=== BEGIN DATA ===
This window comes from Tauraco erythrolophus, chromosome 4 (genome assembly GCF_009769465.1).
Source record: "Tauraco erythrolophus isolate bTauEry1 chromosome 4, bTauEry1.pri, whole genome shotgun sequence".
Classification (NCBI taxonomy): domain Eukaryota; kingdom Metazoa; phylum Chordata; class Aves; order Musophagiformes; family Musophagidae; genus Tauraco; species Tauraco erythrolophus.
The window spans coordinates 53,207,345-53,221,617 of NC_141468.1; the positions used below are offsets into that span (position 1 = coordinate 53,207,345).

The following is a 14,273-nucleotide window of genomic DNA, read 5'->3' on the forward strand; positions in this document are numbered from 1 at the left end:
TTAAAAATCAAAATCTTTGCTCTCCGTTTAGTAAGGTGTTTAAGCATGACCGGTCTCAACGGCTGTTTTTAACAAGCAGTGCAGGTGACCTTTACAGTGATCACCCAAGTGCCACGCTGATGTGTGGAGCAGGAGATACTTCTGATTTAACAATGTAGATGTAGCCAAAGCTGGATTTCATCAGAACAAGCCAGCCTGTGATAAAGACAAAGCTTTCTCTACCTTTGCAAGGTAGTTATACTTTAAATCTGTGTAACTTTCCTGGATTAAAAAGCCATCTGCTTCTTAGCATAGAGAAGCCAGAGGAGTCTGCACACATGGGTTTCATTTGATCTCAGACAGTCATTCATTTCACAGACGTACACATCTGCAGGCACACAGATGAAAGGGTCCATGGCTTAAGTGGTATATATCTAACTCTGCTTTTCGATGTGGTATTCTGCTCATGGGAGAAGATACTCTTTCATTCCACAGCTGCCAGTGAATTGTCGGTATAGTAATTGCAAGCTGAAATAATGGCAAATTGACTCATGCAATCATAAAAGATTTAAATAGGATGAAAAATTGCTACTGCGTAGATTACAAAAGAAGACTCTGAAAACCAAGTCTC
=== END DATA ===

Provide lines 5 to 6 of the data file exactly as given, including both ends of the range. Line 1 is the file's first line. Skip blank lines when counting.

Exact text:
The following is a 14,273-nucleotide window of genomic DNA, read 5'->3' on the forward strand; positions in this document are numbered from 1 at the left end:
TTAAAAATCAAAATCTTTGCTCTCCGTTTAGTAAGGTGTTTAAGCATGACCGGTCTCAACGGCTGTTTTTAACAAGCAGTGCAGGTGACCTTTACAGTGATCACCCAAGTGCCACGCTGATGTGTGGAGCAGGAGATACTTCTGATTTAACAATGTAGATGTAGCCAAAGCTGGATTTCATCAGAACAAGCCAGCCTGTGATAAAGACAAAGCTTTCTCTACCTTTGCAAGGTAGTTATACTTTAAATCTGTGTAACTTTCCTGGATTAAAAAGCCATCTGCTTCTTAGCATAGAGAAGCCAGAGGAGTCTGCACACATGGGTTTCATTTGATCTCAGACAGTCATTCATTTCACAGACGTACACATCTGCAGGCACACAGATGAAAGGGTCCATGGCTTAAGTGGTATATATCTAACTCTGCTTTTCGATGTGGTATTCTGCTCATGGGAGAAGATACTCTTTCATTCCACAGCTGCCAGTGAATTGTCGGTATAGTAATTGCAAGCTGAAATAATGGCAAATTGACTCATGCAATCATAAAAGATTTAAATAGGATGAAAAATTGCTACTGCGTAGATTACAAAAGAAGACTCTGAAAACCAAGTCTC